Up to 11 billion litres of drinking water from Alaska each year for Indian Ocean regions

A water hub near Mumbai will distribute drinking water to the Middle East, and West and South Asia, according to the Texan company S2C Global Systems.

The water will be shipped from Sitka Blue Lake Reservoir on Baranof island off the coast of Alaska, to a port south of Mumbai.

From the hub, smaller ships will transport water to shallower ports, such as Umm Qasr in Iraq, according to S2C’s press release.

Read more


Pollution in water surrounding Malé poses serious health risks, warn doctors

Sewerage and contaminants infiltrating the water and reefs around Malé have been a concern for many years, but as the population grows, so does the amount of sewerage going into the water, and the health and environmental risks this could pose are spiralling.

Business Development Manager at the Malé Water and Sewerage Company (MWSC), Hassan Saeed, said waste in Malé is simply “disposed into the sea.”

He said at the moment there is no governing law that prohibits sewerage from being dumped into sea, and it is just being discharged at 50-100 metres below the surface.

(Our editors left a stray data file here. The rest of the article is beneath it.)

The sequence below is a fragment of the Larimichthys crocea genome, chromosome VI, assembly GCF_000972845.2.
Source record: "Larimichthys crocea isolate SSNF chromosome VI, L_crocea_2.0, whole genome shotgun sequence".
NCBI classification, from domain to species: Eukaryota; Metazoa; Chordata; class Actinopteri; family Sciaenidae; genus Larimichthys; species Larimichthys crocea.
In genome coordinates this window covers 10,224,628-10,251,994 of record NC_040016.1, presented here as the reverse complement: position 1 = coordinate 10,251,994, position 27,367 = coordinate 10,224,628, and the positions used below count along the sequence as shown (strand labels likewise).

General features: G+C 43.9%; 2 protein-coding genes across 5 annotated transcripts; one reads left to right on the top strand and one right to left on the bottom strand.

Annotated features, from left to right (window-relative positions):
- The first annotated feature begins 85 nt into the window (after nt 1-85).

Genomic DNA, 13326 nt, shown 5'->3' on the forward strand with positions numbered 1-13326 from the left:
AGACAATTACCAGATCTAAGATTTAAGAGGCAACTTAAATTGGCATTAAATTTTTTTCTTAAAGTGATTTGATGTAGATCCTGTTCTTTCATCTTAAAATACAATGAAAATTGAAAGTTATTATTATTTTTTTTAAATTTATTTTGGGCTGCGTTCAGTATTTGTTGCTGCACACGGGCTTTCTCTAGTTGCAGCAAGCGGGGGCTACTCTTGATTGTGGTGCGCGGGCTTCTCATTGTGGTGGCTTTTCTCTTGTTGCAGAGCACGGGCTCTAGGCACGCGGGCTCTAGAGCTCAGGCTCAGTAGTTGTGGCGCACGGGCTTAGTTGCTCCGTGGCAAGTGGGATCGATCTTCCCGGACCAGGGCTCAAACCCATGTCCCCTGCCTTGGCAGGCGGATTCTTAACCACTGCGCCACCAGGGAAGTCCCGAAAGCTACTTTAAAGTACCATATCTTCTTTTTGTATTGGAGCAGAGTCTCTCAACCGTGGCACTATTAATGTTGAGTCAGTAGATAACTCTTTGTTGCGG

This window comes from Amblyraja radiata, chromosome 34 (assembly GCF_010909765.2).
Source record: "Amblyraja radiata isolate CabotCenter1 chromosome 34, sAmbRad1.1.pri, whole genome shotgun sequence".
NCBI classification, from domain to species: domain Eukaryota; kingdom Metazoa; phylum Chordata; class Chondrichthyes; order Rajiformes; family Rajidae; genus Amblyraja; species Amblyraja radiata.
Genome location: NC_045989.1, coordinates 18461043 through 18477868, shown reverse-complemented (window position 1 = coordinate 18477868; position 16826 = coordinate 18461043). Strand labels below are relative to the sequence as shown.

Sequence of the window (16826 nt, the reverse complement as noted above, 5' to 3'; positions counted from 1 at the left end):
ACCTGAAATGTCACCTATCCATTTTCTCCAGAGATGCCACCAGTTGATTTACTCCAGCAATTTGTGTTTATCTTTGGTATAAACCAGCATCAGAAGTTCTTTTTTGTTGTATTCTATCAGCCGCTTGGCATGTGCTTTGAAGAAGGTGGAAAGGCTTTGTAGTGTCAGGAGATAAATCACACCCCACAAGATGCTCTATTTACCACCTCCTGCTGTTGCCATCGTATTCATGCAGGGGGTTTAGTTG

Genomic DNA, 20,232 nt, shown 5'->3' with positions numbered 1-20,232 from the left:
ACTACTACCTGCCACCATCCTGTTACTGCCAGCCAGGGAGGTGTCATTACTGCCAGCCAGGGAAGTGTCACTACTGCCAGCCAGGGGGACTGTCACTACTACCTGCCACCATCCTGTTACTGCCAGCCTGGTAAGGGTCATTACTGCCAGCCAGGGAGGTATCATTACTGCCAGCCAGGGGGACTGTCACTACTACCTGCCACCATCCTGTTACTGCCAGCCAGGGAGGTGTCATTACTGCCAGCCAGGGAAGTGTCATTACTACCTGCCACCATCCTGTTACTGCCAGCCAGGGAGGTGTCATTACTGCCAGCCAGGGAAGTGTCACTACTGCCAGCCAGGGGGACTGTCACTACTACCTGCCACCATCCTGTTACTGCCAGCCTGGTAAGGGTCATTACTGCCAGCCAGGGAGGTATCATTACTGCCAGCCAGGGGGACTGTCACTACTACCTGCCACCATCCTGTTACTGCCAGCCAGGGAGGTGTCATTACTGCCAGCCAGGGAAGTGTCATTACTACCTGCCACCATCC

Saeed said the seweage is not treated before being discharged, but is collected from households and then directed to the sea.

“So far it’s safe,” Saeed said. “We are discharging it into deep water and the currents take it away from the island.”

He said the MWSC has tested the waters near the swimming tract and artificial beach, and the Ministry of Health has also done independent studies.

He noted that the discharge pipes near the swimming areas have been extended up to 600 metres in length, to ensure they are taken further away from swimmers. “We have tested near the tract and we have found it is safe in that area,” he said.

The issue of safety had been raised before, he said, and added the government is looking into investing in treating the water.

“We are also ready to do that, the treatment of sewage,” he said, “but total investment is very high. We might have to ask the public to pay for it, it’s very costly.”